But as predicted, thousands of others quickly descended on the famously-liberal Midler to accuse her of bigotry.  

‘No,’ said Irish drag queen and gay rights activist Dr Panti Bliss-Cabrera.

‘Don’t fall for the anti-trans panic fake nonsense. No one is erasing women. 

‘In a few small healthcare cases where appropriate they are using trans inclusive language. That’s all.’

Derry Girls actress Siobhan McSweeney replied: ‘This isnt true. xxx’

Dr Jacqui Lewis, senior minister at the Middle Collegiate Church in New York City, said it did not need to be a ‘them or us’ scenario.

‘Using gender-inclusive language does not deny my womanhood,’ she said. 

‘Liberation is collective.’

Author Chanda Prescod-Weinstein tweeted: ‘The stupidity of TERF semantics knows no bounds.’ 

TERF stands for ‘trans-exclusionary radical feminist,’ and is a term used to describe women who don’t believe that transgender women should be afforded all sex-based protection rights that correspond to their gender.  

Trans journalist Niko Stratis said: ‘The issue with Bette Midler’s post is how the language is a direct line from that NYT op-ed, the power of the paper of record to play on peoples fears, insecurities and lack of proper information creates this space where the idea that trans people are erasing women becomes real.’

It is not the first time Midler has waded into the culture war battle, although she generally sticks to the progressive side of the online battle-lines. 

In May she sparked outrage by responding to the nationwide shortage of baby formula with the message: ‘TRY BREASTFEEEDING! It’s free and available on demand.’

It was immediately met with a wall of criticism from figures as diverse as Stephen Miller, Donald Trump’s hardline speechwriter, and John Oliver’s executive producer.

Many pointed out that a significant percentage of women are unable to breastfeed, despite their best attempts – one lactation consultant and author, Diana Cassar-Uhl, put the figure at 12-15 percent of all mothers.

Others noted that some babies have specific dietary conditions, and do not respond well to breastmilk.

Others still pointed out that tens of thousands of babies are adopted, and others born via surrogates.

And gay men – who comprise a huge faction of Midler’s fan base – were also angered by Midler’s remark, highlighting that a gay male couple wouldn’t be able to breastfeed their baby or toddler. 

Tim Carvell, the executive producer of Last Week Tonight with John Oliver, tweeted: ‘Imagine having a large gay fanbase, many of whom are raising kids in two-dad households, and thinking this is a good suggestion.’

Miller, the staunchly loyal Trump aide, tweeted in response to Midler: ‘What a profoundly offensive & ignorant statement.

‘There are countless reasons why breastfeeding is not an option for many mothers—too many to get into here. And if you’ve been using formula you can’t just flip a switch. Not to mention millions of babies with milk/food allergies…’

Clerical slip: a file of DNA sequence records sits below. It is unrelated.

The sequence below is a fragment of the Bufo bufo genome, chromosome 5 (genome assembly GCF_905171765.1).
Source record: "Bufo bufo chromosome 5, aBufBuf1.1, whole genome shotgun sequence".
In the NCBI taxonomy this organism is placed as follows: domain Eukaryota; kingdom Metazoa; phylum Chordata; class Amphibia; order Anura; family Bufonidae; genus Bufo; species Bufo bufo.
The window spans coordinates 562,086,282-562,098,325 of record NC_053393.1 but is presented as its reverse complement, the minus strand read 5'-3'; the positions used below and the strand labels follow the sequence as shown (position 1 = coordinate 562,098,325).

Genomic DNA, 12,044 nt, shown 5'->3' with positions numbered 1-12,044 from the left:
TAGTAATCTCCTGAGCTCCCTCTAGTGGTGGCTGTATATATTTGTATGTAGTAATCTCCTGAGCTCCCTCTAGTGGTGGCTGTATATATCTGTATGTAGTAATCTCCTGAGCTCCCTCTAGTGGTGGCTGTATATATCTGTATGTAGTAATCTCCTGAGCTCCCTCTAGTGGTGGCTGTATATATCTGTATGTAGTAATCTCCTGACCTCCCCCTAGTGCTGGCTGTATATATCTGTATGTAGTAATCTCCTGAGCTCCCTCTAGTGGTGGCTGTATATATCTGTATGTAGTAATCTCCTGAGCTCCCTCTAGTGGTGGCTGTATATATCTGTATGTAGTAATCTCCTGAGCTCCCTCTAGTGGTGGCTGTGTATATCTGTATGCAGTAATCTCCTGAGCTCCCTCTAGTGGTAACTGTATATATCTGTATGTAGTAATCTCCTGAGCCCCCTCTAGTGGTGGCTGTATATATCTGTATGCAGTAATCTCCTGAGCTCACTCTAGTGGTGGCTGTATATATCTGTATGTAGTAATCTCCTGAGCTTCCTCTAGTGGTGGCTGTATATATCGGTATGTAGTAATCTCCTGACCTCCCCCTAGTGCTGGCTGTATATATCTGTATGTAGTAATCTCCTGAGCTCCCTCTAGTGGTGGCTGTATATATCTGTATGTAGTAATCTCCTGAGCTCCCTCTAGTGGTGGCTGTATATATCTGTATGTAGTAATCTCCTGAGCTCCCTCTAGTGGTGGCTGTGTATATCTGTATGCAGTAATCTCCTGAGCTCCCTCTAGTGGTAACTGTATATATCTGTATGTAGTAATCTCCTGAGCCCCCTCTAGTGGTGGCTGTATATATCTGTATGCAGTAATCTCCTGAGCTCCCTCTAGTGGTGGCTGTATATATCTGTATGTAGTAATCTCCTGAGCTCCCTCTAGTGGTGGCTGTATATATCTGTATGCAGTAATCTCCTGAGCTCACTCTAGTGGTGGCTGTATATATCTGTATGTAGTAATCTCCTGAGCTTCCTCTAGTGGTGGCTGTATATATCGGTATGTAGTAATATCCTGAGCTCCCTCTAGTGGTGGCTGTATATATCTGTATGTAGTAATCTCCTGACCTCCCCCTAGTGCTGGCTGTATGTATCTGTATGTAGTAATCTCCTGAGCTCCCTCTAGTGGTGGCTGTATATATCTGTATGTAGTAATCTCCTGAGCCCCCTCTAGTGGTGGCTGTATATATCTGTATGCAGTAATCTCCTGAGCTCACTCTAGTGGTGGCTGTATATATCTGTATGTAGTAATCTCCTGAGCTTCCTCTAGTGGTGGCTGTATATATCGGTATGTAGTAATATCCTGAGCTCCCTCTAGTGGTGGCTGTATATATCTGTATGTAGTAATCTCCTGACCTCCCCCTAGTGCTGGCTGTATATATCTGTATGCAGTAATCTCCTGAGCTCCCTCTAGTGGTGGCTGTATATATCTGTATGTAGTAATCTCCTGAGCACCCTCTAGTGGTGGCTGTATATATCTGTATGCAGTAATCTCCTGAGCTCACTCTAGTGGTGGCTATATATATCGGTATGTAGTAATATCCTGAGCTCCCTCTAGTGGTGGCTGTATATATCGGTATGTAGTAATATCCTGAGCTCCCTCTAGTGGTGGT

Ilyse Hogue, president of the progressive social change campaign, Purpose, tweeted: ‘Bette, respectfully, this is a very bad take. I had twins. I didn’t produce enough milk for both. Without formula, I would have had to have chosen which one got to eat. To say nothing of kids that get separated from the birth mothers very young.’

One replied: ‘I love you Bette, but this is not okay. I fought to breastfeed my son, he kept losing weight, despite my best efforts, including lactation experts.

‘It was emotional and heartbroken I felt like a failure and at 3 months switched to formula, because of the stress it put on me and my son.’

Another joked: ‘No biggie, Bette says just get a wet nurse! (Never mind they charge $1000+ per week and that’s something working families cannot afford, especially in a time where EVERYTHING costs more.)’

Midler, however, doubled down, adding: ‘People are piling on because of former tweet. No shame if you can’t breastfeed, but if you can & are somehow convinced that your own milk isn’t as good as a ‘scientifically researched product’, that’s something else again.

‘The monopoly news is news to me, tho, no lie. #WETNURSES’

She also said she had confidence in President Joe Biden to find a solution.

Elise Stefanik, the Republican House conference chair, tweeted that Biden ‘has NO PLAN.’

In response, Midler then retweeted a comment from podcast host Brian Tyler Cohen.

‘Aside from the fact that you want to starve babies and accuse anyone who disagrees with you of being a pedophile, Joe Biden actually DOES have a plan,’ said Cohen.

‘It’s right here. You are lying.’

He attached a link to the White House’s factsheet from Thursday, detailing the steps they were taking to get the problem under control. 

Speaking out: In response to the criticism, Bette then retweeted a comment from podcast host Brian Tyler Cohen